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Week 25: 27 May – 1 June

National Seashore, P'town

Nobska Light

So here we are, back in the UK after 10 days in sunny – and unseasonably hot – Massachusetts. I’m told that Britain experienced a (brief) heat wave too while we were away, but there was little sign of it when we got back: so after sweltering in the high 80s we’ve plunged back to the mid to low 50s; from finding it too hot to wear long trousers, suddenly we’re back to scarves and sweaters. And ground frosts! In June! I ask you: is this fair?

But somehow the vista of unrelieved grey seems appropriate. After all, we have a new austerity government here in the UK, a rather strange coalition of the liberal and conservative parties, which as I understand it means that the conservatives have promised to be less beastly than they’d like. Actually, the coalition isn’t as strange as it looks: after all, the key players all seem to have been at public school together, or had the same nannies, or something – and besides, 18 out of 23 of the new cabinet are millionaires. So naturally their response to the huge debt caused by the financial sector is to blame the public sector and cut public spending. It’s like coming home to find the country’s been invaded by aliens while we were away, and we’re now all slaves of Zarg the Destroyer, or something.

Ah, well. This could just be the jet lag talking, of course. At least we got away – how lucky was that? Edinburgh airport was closed for the ash cloud until 1pm, but as our flight was at 1.45pm, it was one of the first to take off. And the British Airways strike didn’t start till the next day – so the gods were on our side. Hurrah!

P'town Harbor

So we had a great time in Cape Cod – many thanks to Gail and Bill for their hospitality, and for all the driving (and Nat for the audiobooks). The highlight of the trip would probably be the visit to Provincetown in the blistering sunshine, where the Village People look is never out of fashion – run a close second by the opportunity to buy a Red Sox baseball cap. Well, that and the ice cream. Oh yes, and the cider. And the beaches. Plus the coffee. In fact, there were many highlights, many of them subtly hedonistic (i.e., I kept my shirt on, but spilt things on it).

In my previous post I mentioned some big news about my career plans. Well, big tease that I am, I’m going to save that till next time, as this blog has been delayed too long already, and feels like it’s past my bedtime, even though it’s just after noon (so no change there).

I didn’t take the knitting with me to the States – it would have been too hot to have it on my lap, anyway. But in between bouts of falling asleep and awakening with the sensation of having eaten library paste in my sleep, since i got back I’ve finished the pattern on the sleeve. All that remains is the inch or so of plain knitting and the cuff, before trying to remember what the hell I did so I can repeat it on the other sleeve. The sooner I get it finished, the better – if summer doesn’t arrive soon, I may need it…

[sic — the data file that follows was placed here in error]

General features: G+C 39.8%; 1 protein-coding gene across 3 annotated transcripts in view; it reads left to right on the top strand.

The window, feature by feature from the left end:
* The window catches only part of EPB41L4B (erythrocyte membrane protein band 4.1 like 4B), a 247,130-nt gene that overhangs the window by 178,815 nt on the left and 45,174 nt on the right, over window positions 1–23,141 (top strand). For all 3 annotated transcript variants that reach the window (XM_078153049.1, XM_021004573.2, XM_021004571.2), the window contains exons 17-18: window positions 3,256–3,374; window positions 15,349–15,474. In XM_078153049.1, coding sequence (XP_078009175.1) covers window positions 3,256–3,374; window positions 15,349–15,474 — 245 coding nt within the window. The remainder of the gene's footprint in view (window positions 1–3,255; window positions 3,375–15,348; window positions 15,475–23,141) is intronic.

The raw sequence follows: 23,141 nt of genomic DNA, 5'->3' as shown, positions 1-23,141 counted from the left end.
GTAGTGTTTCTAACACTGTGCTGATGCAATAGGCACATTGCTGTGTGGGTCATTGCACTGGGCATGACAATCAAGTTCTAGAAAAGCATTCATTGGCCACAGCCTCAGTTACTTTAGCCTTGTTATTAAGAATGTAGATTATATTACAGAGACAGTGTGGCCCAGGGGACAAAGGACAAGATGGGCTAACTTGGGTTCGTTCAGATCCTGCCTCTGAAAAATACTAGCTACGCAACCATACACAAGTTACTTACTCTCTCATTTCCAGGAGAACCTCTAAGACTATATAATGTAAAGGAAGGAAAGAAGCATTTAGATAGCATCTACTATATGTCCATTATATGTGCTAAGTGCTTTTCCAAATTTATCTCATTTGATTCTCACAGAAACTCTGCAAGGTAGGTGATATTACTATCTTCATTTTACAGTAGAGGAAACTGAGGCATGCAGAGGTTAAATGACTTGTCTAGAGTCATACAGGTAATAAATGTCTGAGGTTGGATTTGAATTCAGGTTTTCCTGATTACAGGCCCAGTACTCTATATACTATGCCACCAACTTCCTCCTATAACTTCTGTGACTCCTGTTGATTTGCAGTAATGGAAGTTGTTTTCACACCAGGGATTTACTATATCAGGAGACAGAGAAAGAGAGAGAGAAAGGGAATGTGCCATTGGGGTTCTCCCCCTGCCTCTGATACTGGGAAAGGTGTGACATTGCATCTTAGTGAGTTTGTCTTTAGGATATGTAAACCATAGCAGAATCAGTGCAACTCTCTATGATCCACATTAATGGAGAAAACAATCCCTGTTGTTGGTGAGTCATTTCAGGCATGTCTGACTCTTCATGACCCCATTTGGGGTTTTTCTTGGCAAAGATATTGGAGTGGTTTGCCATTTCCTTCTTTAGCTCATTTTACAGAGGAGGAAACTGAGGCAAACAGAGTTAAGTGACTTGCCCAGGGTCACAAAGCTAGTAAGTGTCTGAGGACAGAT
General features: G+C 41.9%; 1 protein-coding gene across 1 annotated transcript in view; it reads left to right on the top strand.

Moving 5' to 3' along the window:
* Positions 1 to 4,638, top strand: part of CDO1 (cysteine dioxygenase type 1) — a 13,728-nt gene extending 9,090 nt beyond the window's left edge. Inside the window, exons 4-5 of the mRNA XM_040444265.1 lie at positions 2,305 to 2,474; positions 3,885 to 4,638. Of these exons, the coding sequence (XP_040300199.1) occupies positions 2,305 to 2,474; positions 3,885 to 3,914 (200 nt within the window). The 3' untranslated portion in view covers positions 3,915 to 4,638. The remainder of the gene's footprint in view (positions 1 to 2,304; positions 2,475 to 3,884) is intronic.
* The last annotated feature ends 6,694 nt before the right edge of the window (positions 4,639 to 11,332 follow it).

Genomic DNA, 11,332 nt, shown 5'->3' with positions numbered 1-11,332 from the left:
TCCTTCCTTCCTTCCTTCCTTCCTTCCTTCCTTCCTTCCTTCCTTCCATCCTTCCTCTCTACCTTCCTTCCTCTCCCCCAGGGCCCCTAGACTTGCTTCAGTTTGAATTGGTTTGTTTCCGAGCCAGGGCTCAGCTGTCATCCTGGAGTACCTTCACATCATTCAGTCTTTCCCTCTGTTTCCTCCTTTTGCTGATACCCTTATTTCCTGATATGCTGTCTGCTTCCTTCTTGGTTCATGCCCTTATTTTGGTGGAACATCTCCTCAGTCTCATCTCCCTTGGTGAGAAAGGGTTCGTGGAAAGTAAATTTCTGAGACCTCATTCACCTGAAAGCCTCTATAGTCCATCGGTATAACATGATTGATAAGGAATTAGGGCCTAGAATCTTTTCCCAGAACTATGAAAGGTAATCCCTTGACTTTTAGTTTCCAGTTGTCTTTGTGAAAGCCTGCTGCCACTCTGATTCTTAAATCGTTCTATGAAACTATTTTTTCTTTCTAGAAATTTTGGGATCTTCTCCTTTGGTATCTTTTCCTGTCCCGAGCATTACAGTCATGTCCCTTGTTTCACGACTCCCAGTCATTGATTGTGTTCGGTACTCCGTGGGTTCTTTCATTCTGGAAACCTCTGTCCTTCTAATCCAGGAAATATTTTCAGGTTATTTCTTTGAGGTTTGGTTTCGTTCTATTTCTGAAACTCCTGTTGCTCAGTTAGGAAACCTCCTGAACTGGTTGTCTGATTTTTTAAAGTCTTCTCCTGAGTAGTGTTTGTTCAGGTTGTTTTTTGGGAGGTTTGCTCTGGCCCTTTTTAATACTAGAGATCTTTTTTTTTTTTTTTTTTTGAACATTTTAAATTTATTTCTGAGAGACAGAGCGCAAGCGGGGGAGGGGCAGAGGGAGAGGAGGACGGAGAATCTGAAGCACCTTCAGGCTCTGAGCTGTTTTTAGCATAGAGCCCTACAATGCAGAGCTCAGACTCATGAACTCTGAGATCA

Lathyrus japonicus

5 comments to Week 25: 27 May – 1 June

  • Gail

    And we had fun, too! Having visitors is the perfect excuse to do nothing and be a tourist. Glad your trip home was uneventful.

  • Gordon

    Hi Gail,

    I found myself sitting next to rudest young woman imaginable on the flight back. She looked round for her headphones at the start, couldn’t see them, so coolly reached over and took my set saying, “Are these mine? I think they must be mine”. In the air she was infuriated when the person in front reclined their seat, tried to push it back up by main force, then curled up into a foetal position so she could jostle it with her knees. Luckily I was able to lose myself in a Tad Williams audiobook, and when she grew too annoying I sneakily kept changing the channels on her armrest controls and pretending it was an accident.

    Other than that it was fine!

  • =Tamar

    Hooray! You had the perfect slot for the flight! Too bad about the twit on the way back, but I like your revenge.
    Thank you for posting the ladyslipper photo; I grew up next to a woods where they grew wild (now gone, alas).

  • Gordon

    Hi Tamar,

    I can’t recall seeing any ladyslippers before, though I’m not very observant of my surroundings usually. But there was a wood across the road from where we were staying that had whole clumps (I think that’s the technical term) of the things. To me, they look like they belong in the rainforest, tempting insects and unwary travellers to get too close, them trapping them and devouring them at their leisure…

    Anyway, Margaret’s the nature-comprehender in the family (most of our holiday pictures are normally close-ups of flowers or lichen) so I’m sure she’ll be glad you like the picture!


  • =Tamar

    You’re correct about the family the ladyslippers belong to. They are orchids, they just happen to be northern orchids.
    The woods I knew them in included a genuine New England bog, so perhaps it’s the boggy acid pine-tree soil they need.